Panama-born and New York-based composer and bassist Santi Debriano has been a longtime bandmate for Kirk Lightsey but is an accomplished bandleader as well. Ashanti is his eighth release as a leader and the first for Jojo Records. Bembe is quite the ensemble, boasting a five-horn front line, with four woodwinds and a four-piece rhythm section. Here are the personnel:
Andrea Brachfeld – Flute
TK Blue – Alto Saxophone
Tommy Morimoto – Tenor saxophone
Ray Scro – Baritone saxophone
Emile Turner – Trumpet
Adrian Alvarado – Guitar
Mamiko Watanabe – Piano
Robby Ameen – Drums
Santi Debriano – Bass, Compositions, Arrangement
The music here was inspired by countless jam sessions during the pandemic and leans heavily toward West Africa. For the relative newcomers, the mere presence of altoist TK Blue, long a disciple of Randy Weston, signals such. Specifically, the title points toward the Yoruba tribe’s bembé — a celebration involving food, drink, music and dance, somewhat akin to the gatherings held in the basement of his Debriano’s Staten Island home, where he would organize weekly bembés, creating a musical continuity for artists until it was safe to venture into the studio again. Characterized by challenging chord developments and sudden shifts in tempo, a typical Debriano composition is nuanced and often complex. Through the routine workshop participation, band members found an intimate opportunity to accustom themselves to Debriano’s writing style.
The record opens romantically with “Angel Heart,” nodding to Debriano’s wife and featuring Brachfeld’s flute and Brazilian-born guitarist Adrian Alvarádo, who plays a flamenco guitar in the piece. Debriano says, “At the core of ‘Angel Heart’ is a melody that’s been in my head for maybe two or three years. I’d rewritten and rewritten it. I realize now that what it was waiting for was a guitarist like Adrian.” While the bassist is also somewhat prominent in the piece, he becomes a bigger focus in the title track, the most spiritually African in its intentions of all tunes on the record with Brachfeld again the major voice in the melody, soon joined by Blue on alto, followed by Watanabe on a glistening run before all join to reprise the head.
Then we enter more exploratory territory with the consecutive “Imaginary Guinea” and “Imagined Nation” The former offers an entrancing, foreboding prayer its melody again carried by Brachfeld, and also by Scro on the bari sax, yielding to stellar turns from guitarist Alvarádo and pianist Watanabe. It’s extracted from a Haitian Voodoo folklore belief that when a Haitian dies, his soul follows a river across the Atlantic Ocean to Guinea, where it will reside permanently. The rhtythm section shines on the pulsating “Imagined Nation,” with Debriano and Ameen in dialogue before Morimoto takes flight on tenor. All trade eights with Ameen on the way out.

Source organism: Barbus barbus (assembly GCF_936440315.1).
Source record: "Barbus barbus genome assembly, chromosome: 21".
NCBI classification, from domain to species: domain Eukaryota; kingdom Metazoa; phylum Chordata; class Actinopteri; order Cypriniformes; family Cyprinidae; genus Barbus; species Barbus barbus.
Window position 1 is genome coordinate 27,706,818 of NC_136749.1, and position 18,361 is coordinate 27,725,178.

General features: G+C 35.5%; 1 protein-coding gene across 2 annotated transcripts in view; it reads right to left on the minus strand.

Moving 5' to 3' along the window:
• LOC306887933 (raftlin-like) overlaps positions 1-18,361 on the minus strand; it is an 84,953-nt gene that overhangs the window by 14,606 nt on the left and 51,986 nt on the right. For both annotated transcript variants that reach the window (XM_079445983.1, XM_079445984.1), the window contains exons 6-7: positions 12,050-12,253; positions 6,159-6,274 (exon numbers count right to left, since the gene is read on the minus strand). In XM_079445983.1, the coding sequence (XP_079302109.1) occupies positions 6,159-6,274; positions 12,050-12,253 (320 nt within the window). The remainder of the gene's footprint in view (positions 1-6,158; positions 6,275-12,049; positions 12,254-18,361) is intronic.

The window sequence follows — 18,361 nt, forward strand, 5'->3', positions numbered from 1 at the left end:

The nonet then takes an imaginative reading of Bobby Hutcherson’s “Til Then” with the pianist creating a descendent opening upon the leader’s request – “like water tumbling down a waterfall.” The three saxophones each make concise statements, passing the baton to Debriano for a brief pizzicato run before all rejoin. “Spunky” meshes funk and swing and gives us the first time to hear the Lousiana-born trumpeter Emile Turner as soloist. The tune provides ample room again fro Brachfeld and Alvarádo as well. The unison ensemble work from the horn section is exceptional here. From a bit of funk, we head straight into Latin with “Arkestra Bembé Boogaloo,” the kind of Afro-Caribbean style that is the leader’s signature. This style continues with “Basilar” as the tenorist and flutist soar before the steady Ameen lets loose on his kit.
Debriano and Scro collaborate on the Scro penned/Debriano arranged “Mr. Monk and Mr. Mingus” as they find those angular, oft unpredictable lines and the two icons’ ways of combining harmony with disharmony. The tune allows the unit to stretch out a bit and if one were to close one’s eyes, it may well be Mingus that one’s hearing, beautifully setting up the closer, Mingus’ own “Portrait,” which was written for his wife, Sue, who recently passed.
As we began, we mentioned Kirk Lightsey, but a broader understanding of Debriano’s legacy should further your appreciation. He has been prominently on the scene since the late seventies when he worked with saxophonist Archie Shepp and also with Sam Rivers in Paris for a few years, before heading back to New York to perform with the likes of Pharoah Sanders, Sonny Fortune, Larry Coryell, Freddie Hubbard, and Chucho Valdes. The confluence of all these cultural and musical influences may be difficult to digest in just one sitting, making this a strong candidate for repeat listens. Debriano has earned it.
- Jim Hynes